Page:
Dr. Tami Karni
Dr. Tami KarniEliran Aharon

In an interview with Arutz Sheva, Israel Medical Association Ethics Bureau
Chairwoman Dr. Tami Karni related to the overstressed health system, overcrowding in hospitals, and a questionnaire that examined the balance between ethics and medicine among physicians in Israel.

At the beginning of her talk Dr. Karni described the questionnaire in which 11 questions relate to general ethical dilemmas and three sets of deep digging problems, as she put it.

When she listed examples from the questionnaire, Dr. Karni said there were "questions like whether it's right to invest expensive medicine in a dying person, one whose life expectancy is very short. There was also a question about the relationship between the professional need to provide treatment according to the doctors' understanding and the need to provide treatment tailored to the patient's request, as he researched in his own sources, such as Google and others.

"We dug deep into three issues, including the question of quality of life versus longevity; it's a painful and weighty question, because we have the ability to extend life, but the question is what quality of life we ​​will provide. Another question involved telling the medical truth: We're obligated by law to tell the truth, but there are doctors who believe that blurting out the whole truth can hurt the patient - it's a question of telling the truth against compassion.

"The questionnaire was sent to all the doctors of the Israel Medical Association, some thirty thousand doctors, while we assume that 27,000 of them are active doctors. We got about 3,000 answers. The questions were asked also in Europe and North America, and the answers are different," says Karni. "Most of the doctors held it was necessary to act according to proper medical procedure and not according to patient's requests because medicine is not a supermarket.

"Regarding provisioning resources in the medical world, a very painful issue, many doctors said that when there's no long life expectancy, spending a lot of resources on a drug that doesn't add much woudn't be appropriate, rather it's right to invest in other places that will save lives."

According to her, this is rooted in the question "what is the definition of saving lives?" Is it an extra five minutes of poor quality or twenty fertile years? "When we go down to the details, the question arises as to what this term means to 'save lives', after all, it's a cost to vaccinate a large group of children who'll avoid illness and complications. These things must also be taken in consideration."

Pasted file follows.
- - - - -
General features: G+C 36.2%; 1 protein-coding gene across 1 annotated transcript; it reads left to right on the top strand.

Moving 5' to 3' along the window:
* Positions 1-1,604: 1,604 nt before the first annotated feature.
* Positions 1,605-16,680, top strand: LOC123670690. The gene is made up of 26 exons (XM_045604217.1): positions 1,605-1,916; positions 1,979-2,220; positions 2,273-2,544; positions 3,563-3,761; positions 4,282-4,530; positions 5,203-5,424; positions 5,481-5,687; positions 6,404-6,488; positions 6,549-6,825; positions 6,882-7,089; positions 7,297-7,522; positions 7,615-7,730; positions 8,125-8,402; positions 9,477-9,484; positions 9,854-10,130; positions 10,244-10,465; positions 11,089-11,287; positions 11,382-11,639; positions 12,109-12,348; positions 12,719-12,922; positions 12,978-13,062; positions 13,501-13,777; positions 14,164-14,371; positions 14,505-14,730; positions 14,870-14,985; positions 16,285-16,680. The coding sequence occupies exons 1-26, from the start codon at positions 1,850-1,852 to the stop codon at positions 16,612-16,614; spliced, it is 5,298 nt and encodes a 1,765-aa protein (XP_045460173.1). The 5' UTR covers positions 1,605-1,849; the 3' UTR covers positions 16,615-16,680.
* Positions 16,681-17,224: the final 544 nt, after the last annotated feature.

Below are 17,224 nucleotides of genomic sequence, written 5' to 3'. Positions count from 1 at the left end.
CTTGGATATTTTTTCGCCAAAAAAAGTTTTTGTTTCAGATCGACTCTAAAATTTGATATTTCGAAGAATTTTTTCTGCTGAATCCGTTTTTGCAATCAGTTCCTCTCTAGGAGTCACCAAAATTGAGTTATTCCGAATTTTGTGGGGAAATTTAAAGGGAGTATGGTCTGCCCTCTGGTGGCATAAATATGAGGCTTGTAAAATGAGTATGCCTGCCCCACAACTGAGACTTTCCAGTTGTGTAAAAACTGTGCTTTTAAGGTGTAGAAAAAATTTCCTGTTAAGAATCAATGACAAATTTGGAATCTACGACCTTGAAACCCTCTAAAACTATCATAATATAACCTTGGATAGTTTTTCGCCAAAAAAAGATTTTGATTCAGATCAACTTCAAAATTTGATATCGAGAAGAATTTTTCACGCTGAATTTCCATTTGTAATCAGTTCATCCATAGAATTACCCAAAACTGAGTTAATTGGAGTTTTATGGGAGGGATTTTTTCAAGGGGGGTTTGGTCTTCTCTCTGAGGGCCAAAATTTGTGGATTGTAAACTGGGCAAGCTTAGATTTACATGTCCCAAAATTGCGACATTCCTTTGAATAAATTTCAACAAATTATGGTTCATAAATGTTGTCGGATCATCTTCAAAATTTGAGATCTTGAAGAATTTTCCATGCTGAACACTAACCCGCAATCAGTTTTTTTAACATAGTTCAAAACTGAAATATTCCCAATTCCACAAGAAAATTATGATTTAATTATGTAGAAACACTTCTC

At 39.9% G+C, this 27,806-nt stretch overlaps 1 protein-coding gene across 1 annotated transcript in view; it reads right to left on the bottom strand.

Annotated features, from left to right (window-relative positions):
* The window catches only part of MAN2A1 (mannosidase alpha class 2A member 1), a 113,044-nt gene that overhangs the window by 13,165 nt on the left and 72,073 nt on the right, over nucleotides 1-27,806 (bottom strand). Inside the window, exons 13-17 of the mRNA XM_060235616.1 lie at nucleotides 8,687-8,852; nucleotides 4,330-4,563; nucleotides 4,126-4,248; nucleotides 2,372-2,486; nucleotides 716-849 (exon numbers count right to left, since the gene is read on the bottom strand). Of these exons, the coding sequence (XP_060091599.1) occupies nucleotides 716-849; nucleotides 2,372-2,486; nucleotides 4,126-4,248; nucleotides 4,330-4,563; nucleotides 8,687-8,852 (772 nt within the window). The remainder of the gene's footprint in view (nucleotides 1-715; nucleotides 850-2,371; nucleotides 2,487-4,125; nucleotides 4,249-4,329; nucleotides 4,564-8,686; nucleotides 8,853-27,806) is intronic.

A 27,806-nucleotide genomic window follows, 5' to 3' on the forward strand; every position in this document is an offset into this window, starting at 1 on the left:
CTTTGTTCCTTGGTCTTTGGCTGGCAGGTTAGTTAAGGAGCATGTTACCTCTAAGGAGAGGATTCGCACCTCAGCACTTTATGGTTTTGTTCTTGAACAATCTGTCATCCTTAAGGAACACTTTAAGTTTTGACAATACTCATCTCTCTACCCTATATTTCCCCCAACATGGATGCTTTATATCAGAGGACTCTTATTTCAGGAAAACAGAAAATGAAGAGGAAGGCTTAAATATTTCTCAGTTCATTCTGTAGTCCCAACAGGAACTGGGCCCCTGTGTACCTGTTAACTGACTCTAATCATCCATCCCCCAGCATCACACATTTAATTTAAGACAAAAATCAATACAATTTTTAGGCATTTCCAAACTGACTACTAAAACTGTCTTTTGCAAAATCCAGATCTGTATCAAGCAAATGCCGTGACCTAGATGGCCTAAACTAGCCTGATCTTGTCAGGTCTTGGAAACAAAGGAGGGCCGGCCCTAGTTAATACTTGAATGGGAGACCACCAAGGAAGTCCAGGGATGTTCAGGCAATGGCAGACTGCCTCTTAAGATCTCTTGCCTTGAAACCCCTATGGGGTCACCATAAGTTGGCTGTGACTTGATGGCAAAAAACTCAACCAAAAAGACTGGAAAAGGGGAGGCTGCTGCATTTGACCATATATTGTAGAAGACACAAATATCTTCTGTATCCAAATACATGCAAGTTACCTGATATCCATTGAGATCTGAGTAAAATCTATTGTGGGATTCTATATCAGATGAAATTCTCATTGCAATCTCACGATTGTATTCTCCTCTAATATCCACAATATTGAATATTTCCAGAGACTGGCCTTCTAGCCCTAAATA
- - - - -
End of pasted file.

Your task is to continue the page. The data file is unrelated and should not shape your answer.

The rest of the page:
As for the obligation to tell the medical truth to the patient, Dr. Karni says: "We practice how to tell difficult news, and so on. I was surprised that more than forty percent of doctors said it was right to embellish the truth in different situations. This statement of doctors stems from compassion and from the personal difficulty of a doctor to tell a person bitter news. It's not easy to tell a person something not good that's going to happen to him, and it must be balanced, because the patient mustn't think that information is being hidden from him.

"To embellish the truth - there are those who would call this a lie, and one cannot lie, but to embellish the truth is also in the way one says things, whether all at once or gradually, but bring the patient the data. It's clear that when a patient has to make decisions, he has to get the data right, because according to embellished data he makes unrealistic decisions and we deprive him of his autonomy."

On recent reports that a cure for cancer has been found, Dr. Karni says that for 35 years as a doctor she has heard of such drugs many times and she herself will be happy to meet the drug and its results, but for the time being, these are declarations that don't always justify themselves.

To this she adds that "the end of human life is death. This cannot be prevented. The question is what will be the cause of death and what will be the next illness. I think that if we solve one problem, we'll encounter a second problem. For example, we've extended life expectancy and there are fewer and fewer patients dying of heart disease, which was the leading cause of death, and today many more people die of cancer because they survived heart disease, and I suppose that if we heal that there'll be something else. We're human beings and we all have one end."

About the state of hospitals and the impossible overcrowding, Karni says she is convinced from knowing the reality on the ground that doctors and nurses are doing their best with the most meager means: "We lack about 6,000 beds in Israel. We don't have proper standardization and we don't have enough beds for patients.

"It's no wonder that there's no place in the hallway," she says, "once they talked about the old woman in the hallway without privacy or dignity, and today the crowded beds cause the death of the sick. A doctor considering hospitalization takes into account that due to overcrowding there are infections and death. We need to build more hospitals or expand the existing ones, and raise the number of beds by 6,000 according to the minimum needs, and there are those who speak of 12,000 beds. Each hospital has about 1,000 beds, which means massive construction and mass training.

"You have to open certification because there are doctors who are waiting to work but are left out because they don't have certification. Their entry will enable us to teach another generation of doctors that we're now busy putting out fires. There are no magic solutions. These are costs and the State must make a decision on this matter."

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